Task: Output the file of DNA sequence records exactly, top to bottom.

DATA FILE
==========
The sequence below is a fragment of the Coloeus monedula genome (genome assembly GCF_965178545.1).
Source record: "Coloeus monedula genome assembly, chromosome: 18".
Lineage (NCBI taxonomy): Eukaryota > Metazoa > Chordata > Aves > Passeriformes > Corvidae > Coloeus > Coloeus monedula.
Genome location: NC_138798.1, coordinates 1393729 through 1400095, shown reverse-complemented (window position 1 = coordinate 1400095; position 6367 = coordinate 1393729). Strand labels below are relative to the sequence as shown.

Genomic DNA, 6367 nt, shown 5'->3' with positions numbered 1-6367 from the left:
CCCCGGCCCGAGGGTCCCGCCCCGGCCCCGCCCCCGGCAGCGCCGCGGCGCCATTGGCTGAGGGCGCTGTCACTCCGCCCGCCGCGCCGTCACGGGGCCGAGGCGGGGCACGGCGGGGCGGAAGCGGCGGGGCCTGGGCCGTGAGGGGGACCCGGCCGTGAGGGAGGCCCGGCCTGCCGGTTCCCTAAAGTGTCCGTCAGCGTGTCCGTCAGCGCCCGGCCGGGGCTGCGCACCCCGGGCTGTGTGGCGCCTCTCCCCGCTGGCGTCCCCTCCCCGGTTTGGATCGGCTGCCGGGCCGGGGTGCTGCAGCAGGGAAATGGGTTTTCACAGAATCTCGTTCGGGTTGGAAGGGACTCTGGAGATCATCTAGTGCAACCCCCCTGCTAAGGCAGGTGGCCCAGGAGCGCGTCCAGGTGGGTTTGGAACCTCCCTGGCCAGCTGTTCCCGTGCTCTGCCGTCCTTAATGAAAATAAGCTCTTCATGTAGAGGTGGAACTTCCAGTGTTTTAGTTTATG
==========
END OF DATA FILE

The sequence below is a fragment of the Coloeus monedula genome (genome assembly GCF_965178545.1).
Source record: "Coloeus monedula genome assembly, chromosome: 18".
Lineage (NCBI taxonomy): Eukaryota > Metazoa > Chordata > Aves > Passeriformes > Corvidae > Coloeus > Coloeus monedula.
Genome location: NC_138798.1, coordinates 1393729 through 1400095, shown reverse-complemented (window position 1 = coordinate 1400095; position 6367 = coordinate 1393729). Strand labels below are relative to the sequence as shown.

Genomic DNA, 6367 nt, shown 5'->3' with positions numbered 1-6367 from the left:
CCCCGGCCCGAGGGTCCCGCCCCGGCCCCGCCCCCGGCAGCGCCGCGGCGCCATTGGCTGAGGGCGCTGTCACTCCGCCCGCCGCGCCGTCACGGGGCCGAGGCGGGGCACGGCGGGGCGGAAGCGGCGGGGCCTGGGCCGTGAGGGGGACCCGGCCGTGAGGGAGGCCCGGCCTGCCGGTTCCCTAAAGTGTCCGTCAGCGTGTCCGTCAGCGCCCGGCCGGGGCTGCGCACCCCGGGCTGTGTGGCGCCTCTCCCCGCTGGCGTCCCCTCCCCGGTTTGGATCGGCTGCCGGGCCGGGGTGCTGCAGCAGGGAAATGGGTTTTCACAGAATCTCGTTCGGGTTGGAAGGGACTCTGGAGATCATCTAGTGCAACCCCCCTGCTAAGGCAGGTGGCCCAGGAGCGCGTCCAGGTGGGTTTGGAACCTCCCTGGCCAGCTGTTCCCGTGCTCTGCCGTCCTTAATGAAAATAAGCTCTTCATGTAGAGGTGGAACTTCCAGTGTTTTAGTTTATG